Communication skills training (CST) in medicine, once considered a minor subject, is now ranked a core clinical skill. To assess the state of formal and informal CST at Dalhousie Medical School a needs assessment was undertaken in 1997 with the goal of using these findings to plan and implement a new communication skills curriculum.
This article briefly describes the relevant findings of the needs assessment, the subsequent development of an integrated cross curriculum CST programme, and early programme evaluation results.
Surveys were completed by undergraduates at the end of pre-clinical (n=65), and clinical phases (n=82), residents (n=54), and faculty (n=117). Results revealed learners' and faculty's appreciation of the importance of CST, learners' assessment of training weaknesses in the delivery of CST, learners' weakness in higher order patient--doctor communication skills, and faculty weakness in assessing learners' communication skills competency. The results also indicated that CST was generally not being addressed either formally or informally in clinical medical education.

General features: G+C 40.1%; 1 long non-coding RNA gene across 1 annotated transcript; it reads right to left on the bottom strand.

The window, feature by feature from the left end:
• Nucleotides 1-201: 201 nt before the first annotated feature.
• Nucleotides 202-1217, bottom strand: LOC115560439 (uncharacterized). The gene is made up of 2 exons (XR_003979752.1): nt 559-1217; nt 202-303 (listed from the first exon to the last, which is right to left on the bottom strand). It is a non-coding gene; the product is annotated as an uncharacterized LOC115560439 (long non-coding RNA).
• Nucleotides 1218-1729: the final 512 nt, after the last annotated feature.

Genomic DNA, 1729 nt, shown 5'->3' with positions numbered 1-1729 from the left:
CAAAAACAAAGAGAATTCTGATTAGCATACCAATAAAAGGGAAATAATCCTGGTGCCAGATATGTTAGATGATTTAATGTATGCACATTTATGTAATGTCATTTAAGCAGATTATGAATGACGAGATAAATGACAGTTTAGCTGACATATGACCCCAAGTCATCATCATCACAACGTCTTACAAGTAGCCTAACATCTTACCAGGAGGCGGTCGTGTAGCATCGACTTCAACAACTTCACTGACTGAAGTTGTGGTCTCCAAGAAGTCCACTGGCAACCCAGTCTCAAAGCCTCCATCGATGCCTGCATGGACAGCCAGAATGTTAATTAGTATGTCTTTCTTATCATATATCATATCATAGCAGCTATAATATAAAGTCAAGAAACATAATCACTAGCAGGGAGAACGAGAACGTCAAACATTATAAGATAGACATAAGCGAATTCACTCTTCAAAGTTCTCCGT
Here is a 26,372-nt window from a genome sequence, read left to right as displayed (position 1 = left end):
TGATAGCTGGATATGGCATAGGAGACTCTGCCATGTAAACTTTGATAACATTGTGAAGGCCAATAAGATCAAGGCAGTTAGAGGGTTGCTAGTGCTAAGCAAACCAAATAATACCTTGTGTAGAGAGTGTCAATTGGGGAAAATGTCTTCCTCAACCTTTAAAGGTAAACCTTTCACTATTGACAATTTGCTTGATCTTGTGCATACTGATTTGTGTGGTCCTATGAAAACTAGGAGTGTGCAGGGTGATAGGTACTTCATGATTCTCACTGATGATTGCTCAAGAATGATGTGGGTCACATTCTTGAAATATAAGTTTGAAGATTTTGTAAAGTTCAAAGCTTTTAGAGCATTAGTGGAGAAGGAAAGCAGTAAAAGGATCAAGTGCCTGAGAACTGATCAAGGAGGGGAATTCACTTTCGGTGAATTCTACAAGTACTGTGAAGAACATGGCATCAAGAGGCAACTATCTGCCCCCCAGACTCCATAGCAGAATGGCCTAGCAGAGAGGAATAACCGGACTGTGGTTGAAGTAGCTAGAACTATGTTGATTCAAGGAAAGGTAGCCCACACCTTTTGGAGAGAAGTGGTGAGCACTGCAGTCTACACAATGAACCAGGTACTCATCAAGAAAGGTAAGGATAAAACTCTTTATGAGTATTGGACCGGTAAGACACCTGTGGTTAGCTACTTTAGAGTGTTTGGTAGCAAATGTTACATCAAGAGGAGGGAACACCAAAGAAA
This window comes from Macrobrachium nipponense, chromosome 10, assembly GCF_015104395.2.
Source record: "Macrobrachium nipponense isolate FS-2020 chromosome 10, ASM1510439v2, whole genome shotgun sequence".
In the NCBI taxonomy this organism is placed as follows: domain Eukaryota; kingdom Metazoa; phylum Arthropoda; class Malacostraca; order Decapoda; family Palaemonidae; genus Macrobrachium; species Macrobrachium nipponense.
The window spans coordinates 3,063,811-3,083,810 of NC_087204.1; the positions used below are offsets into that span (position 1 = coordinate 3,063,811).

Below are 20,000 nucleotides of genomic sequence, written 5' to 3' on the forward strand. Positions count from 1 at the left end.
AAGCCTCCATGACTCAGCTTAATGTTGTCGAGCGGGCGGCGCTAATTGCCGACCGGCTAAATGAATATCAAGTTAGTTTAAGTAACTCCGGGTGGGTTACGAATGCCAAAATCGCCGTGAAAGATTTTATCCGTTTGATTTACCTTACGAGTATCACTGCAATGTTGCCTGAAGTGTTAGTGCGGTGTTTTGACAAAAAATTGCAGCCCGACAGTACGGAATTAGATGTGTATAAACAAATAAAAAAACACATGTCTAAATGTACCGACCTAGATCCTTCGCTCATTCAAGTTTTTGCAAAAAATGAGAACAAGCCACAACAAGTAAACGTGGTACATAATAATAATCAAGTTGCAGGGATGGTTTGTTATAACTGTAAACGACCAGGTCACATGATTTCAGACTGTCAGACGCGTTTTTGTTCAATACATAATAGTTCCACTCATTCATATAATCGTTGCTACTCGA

The paper describes and discusses the subsequent implementation (beginning in 1998) of CST into the medical school curriculum. There is a description of programme development and evaluation at the pre-clinical, clerkship and postgraduate levels, a description and discussion of faculty development, and discussion of the importance of financial and administrative support for the programme.
Programme evaluation results at all levels are positive.